Joe Tilson, born in London in 1928, was a painter, printmaker and sculptor. He worked as a carpenter and cabinet maker and served in the RAF for a number of years before studying at St. Martin’s School of Art from 1949 to 1952, followed by The Royal College of Art, where he received the Rome Prize, leading him to live in Italy in 1955. There he met his wife to be, Joselyn Morton, and they married in Venice. Best known as one of the founding figures of British Pop art, his underpinning interest in carpentry, materials and textures comes through in all his work.
During the 1950’s, Tilson began by experimenting with the rich textual qualities of paint and derived a lot of inspiration from his surroundings in Italy. He explored the boundary between figuration and abstraction and developed an aesthetic reminiscent of Frank Auerbach or Leon Kosoff’s work, both of whom he studied with at St. Martin’s. In the 1960’s his work took a dramatic shift, as he immersed himself in the hedonistic cultural consciousness of the era and began to produce a body of work that was engaged in the liberal political currents of the epoch. He employed his technical knowledge as a carpenter, combining his natural craftsmanship with bold forms and colours in large wood reliefs. He also became interested in the relationship between word and image and developed his skills in many different forms of printmaking.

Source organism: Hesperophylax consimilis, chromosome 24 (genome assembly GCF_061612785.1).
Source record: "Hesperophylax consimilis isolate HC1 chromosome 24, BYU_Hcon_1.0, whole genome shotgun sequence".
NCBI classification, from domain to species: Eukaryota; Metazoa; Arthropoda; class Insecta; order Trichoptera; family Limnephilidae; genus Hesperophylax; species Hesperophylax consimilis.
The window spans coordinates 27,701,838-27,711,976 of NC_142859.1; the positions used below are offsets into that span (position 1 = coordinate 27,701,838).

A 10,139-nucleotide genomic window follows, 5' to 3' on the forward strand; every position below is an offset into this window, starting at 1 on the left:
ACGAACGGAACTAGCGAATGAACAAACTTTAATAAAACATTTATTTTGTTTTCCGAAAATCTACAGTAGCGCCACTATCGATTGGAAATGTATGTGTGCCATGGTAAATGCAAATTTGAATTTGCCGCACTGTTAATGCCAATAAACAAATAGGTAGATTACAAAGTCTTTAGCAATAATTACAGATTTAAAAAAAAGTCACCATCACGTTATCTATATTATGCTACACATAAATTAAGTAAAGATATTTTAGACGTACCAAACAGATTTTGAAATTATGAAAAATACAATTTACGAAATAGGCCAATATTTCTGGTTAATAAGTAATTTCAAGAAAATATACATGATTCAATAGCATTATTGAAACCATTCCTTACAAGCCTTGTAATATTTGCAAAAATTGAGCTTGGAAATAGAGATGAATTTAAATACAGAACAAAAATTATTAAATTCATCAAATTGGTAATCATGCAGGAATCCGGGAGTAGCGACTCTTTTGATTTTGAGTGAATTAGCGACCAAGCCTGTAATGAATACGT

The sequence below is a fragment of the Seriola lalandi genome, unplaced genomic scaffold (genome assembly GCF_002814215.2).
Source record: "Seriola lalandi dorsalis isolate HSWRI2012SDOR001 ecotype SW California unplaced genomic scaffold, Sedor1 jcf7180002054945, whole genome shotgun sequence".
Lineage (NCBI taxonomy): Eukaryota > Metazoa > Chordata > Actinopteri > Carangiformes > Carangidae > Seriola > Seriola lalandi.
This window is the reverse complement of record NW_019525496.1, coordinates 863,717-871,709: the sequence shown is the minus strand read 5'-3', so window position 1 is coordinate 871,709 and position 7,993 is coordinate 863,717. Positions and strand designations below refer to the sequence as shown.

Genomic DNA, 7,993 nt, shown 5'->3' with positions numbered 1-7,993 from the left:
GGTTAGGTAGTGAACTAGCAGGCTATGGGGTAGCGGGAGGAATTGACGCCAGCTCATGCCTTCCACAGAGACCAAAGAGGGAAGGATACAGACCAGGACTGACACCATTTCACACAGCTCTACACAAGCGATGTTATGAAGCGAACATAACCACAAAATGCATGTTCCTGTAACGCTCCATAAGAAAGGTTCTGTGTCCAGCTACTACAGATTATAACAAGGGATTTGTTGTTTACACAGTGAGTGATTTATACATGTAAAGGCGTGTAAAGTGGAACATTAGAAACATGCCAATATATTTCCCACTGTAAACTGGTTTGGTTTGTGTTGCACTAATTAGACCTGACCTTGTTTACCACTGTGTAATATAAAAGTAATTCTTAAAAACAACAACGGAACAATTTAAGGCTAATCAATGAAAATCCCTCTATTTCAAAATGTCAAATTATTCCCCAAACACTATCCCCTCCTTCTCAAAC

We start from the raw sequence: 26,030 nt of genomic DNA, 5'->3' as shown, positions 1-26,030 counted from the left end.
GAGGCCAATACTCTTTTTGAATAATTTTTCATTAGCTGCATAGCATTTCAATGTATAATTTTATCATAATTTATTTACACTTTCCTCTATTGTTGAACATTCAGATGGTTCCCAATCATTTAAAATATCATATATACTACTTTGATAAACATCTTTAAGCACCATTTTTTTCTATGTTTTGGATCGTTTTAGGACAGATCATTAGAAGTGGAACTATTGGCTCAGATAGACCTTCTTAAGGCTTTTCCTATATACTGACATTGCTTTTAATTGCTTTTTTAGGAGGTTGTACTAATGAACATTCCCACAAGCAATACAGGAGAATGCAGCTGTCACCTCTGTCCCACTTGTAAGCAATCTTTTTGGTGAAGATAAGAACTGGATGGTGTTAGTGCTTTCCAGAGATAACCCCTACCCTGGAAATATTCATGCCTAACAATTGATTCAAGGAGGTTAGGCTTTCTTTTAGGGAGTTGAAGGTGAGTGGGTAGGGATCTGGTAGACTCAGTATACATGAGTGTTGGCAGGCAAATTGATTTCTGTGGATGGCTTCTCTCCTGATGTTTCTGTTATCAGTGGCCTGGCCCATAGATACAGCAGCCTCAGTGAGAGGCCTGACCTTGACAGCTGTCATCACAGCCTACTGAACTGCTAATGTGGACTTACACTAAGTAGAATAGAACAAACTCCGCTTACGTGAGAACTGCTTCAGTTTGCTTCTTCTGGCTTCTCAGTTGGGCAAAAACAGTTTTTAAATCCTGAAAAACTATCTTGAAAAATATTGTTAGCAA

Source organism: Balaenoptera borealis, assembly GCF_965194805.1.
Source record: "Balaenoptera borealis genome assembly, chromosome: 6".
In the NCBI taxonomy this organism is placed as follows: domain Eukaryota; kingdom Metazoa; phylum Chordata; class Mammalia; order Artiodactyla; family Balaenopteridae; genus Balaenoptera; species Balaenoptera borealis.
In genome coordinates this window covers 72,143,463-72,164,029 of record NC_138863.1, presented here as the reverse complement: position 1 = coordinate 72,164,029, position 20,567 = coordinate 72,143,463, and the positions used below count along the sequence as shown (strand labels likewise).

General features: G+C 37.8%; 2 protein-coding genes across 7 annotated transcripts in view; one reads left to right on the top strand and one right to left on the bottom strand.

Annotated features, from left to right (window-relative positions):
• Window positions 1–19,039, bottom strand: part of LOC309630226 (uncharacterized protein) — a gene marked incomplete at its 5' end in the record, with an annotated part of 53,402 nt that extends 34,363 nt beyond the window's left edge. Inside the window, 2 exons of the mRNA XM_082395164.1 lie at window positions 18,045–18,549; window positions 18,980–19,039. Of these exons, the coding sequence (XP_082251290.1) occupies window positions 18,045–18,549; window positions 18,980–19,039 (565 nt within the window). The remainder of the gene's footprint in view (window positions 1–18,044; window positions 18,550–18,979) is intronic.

Tilson has taught at St. Martin's School of Art, The Slade School of Art, University College London, King's College, Newcastle-upon-Tyne; at the School of Visual Arts, New York; and at the Hochschule für Bildende Künste, Hamburg.
signed and dated 1956
Acquired directly from the artist in 1956, thence by descent to 2011
Private Collection London, 2011 - 2016
Tilson, whilst best known for his work in Pop Art, began a series of paintings in the 1950s depicting different areas of Tuscany, where he lived for several months of each year. These works are, therefore, a rare exploration of a more abstracted language and draw inspiration from other British artists, such as Frank Auerbach and Leon Kossoff. Thick impasto brushwork articulates the hills and heat of San Quirico d’Orcia, a small Medieval town in the Province of Siena, Tuscany.